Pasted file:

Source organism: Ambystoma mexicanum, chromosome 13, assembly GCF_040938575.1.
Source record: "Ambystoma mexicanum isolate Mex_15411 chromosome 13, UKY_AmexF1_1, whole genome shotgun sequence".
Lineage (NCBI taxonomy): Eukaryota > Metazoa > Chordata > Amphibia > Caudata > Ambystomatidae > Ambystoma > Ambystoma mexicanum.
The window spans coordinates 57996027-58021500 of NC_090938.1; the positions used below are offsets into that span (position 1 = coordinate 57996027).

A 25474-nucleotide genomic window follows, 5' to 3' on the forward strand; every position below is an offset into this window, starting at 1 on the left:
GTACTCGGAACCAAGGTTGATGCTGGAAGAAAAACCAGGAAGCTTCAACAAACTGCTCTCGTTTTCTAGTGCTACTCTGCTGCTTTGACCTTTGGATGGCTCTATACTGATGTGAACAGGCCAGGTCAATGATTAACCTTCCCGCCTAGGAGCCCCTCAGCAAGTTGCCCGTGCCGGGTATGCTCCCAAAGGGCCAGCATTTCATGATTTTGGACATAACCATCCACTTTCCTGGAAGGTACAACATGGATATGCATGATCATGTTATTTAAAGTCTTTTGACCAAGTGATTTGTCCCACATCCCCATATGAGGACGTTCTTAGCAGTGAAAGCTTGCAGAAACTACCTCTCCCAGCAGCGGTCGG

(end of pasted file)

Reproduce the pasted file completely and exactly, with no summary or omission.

Source organism: Ambystoma mexicanum, chromosome 13, assembly GCF_040938575.1.
Source record: "Ambystoma mexicanum isolate Mex_15411 chromosome 13, UKY_AmexF1_1, whole genome shotgun sequence".
Lineage (NCBI taxonomy): Eukaryota > Metazoa > Chordata > Amphibia > Caudata > Ambystomatidae > Ambystoma > Ambystoma mexicanum.
The window spans coordinates 57996027-58021500 of NC_090938.1; the positions used below are offsets into that span (position 1 = coordinate 57996027).

A 25474-nucleotide genomic window follows, 5' to 3' on the forward strand; every position below is an offset into this window, starting at 1 on the left:
GTACTCGGAACCAAGGTTGATGCTGGAAGAAAAACCAGGAAGCTTCAACAAACTGCTCTCGTTTTCTAGTGCTACTCTGCTGCTTTGACCTTTGGATGGCTCTATACTGATGTGAACAGGCCAGGTCAATGATTAACCTTCCCGCCTAGGAGCCCCTCAGCAAGTTGCCCGTGCCGGGTATGCTCCCAAAGGGCCAGCATTTCATGATTTTGGACATAACCATCCACTTTCCTGGAAGGTACAACATGGATATGCATGATCATGTTATTTAAAGTCTTTTGACCAAGTGATTTGTCCCACATCCCCATATGAGGACGTTCTTAGCAGTGAAAGCTTGCAGAAACTACCTCTCCCAGCAGCGGTCGG